Here are a few people food treat ideas for your pets:

  • Fruits such as frozen or fresh bananas, strawberries, blueberries, apples, and watermelon – For frozen, cut up pieces of bananas into bite sized pieces based on the size of your pet and freeze them. You can buy frozen strawberries and blueberries in the freezer area of most grocery stores. For apples and watermelon, make sure there are no seeds in the pieces you give. Seeds from fruits are poisonous. Most cats don’t like fruits, but many dogs love them.
  • Vegetables – Yes, many dogs like vegetables, especially carrots, green beans, and even cucumber. You can cook them or give raw. Too many raw vegetables can be hard for your dog to digest, but a bite here and there is a nice low calorie, low fat snack. In fact, we had a friend who helped her dog lose weight to become healthier and she cut her dog off all store-bought treats and exclusively fed vegetables as a treat. It worked, he thought he was in heaven getting people food and he lost weight. Just remember, no onions; they’re poisonous.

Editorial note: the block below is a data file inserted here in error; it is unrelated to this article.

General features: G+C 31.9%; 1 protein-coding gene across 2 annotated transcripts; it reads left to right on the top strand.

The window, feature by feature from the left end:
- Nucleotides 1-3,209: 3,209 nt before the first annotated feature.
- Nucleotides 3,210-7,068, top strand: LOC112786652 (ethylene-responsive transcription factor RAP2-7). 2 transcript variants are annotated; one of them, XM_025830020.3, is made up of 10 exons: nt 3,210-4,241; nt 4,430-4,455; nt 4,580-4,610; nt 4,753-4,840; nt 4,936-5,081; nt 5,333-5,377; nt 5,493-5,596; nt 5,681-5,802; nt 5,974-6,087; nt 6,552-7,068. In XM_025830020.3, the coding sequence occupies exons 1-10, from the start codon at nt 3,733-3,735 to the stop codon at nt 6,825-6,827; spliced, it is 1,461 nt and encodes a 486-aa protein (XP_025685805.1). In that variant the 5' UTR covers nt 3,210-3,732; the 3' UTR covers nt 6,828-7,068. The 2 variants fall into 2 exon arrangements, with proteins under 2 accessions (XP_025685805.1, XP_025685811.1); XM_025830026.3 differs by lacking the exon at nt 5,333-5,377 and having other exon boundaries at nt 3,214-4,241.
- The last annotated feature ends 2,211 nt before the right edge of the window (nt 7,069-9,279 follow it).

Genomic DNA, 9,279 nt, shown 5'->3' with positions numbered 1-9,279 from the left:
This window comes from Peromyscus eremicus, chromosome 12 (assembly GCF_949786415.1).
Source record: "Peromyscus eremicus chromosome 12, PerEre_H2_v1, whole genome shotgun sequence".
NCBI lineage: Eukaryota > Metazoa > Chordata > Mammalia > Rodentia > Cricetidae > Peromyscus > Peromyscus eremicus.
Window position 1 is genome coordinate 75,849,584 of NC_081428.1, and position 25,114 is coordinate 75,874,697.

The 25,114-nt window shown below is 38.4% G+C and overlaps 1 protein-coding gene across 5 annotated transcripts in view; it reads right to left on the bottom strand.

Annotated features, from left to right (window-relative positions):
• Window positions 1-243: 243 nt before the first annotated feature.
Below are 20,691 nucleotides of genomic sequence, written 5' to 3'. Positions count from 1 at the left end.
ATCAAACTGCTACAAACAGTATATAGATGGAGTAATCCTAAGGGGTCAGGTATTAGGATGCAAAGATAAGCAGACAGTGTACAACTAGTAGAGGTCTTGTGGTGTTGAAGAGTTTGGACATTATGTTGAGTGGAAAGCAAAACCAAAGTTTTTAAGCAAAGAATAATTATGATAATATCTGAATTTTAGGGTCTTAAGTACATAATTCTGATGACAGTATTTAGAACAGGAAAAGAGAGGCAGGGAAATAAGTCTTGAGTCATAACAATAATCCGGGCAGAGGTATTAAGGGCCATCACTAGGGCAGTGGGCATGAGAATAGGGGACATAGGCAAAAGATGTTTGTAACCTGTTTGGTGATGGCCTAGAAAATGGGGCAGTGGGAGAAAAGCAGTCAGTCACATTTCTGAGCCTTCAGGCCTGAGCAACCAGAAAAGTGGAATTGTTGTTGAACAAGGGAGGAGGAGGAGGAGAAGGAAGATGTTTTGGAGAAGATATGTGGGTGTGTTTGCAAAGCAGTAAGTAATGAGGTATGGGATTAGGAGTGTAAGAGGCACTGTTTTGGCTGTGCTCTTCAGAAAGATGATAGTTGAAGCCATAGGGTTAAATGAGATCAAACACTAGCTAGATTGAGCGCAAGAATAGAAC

• Eggs – Our dog loves eggs, especially cooked over easy and hard boiled. We give him at least one egg a week. Our cats enjoy them on occasion lightly scrambled, in small amounts, not a whole egg. Eggs are one of the most complete proteins available and are a really healthy treat for our pets.
  • Pumpkin – Pumpkin is great for both dogs and cats. Just make sure it’s plain pumpkin and not pumpkin pie filling. We find cans of organic pumpkin year- round in the baking section of our local grocery store. The fiber helps firm up soft stools and it helps with constipation too. For cats, a little pumpkin helps hair balls move through their digestive tract. Our dog weighs about 65 pounds and we give him about 1-2 tablespoons on occasion. Our Pets’ Kitchen cat food contains pumpkin. If you feed other food, a teaspoon mixed with their food once a day can really help hair balls from becoming a problem and keep their poops regular.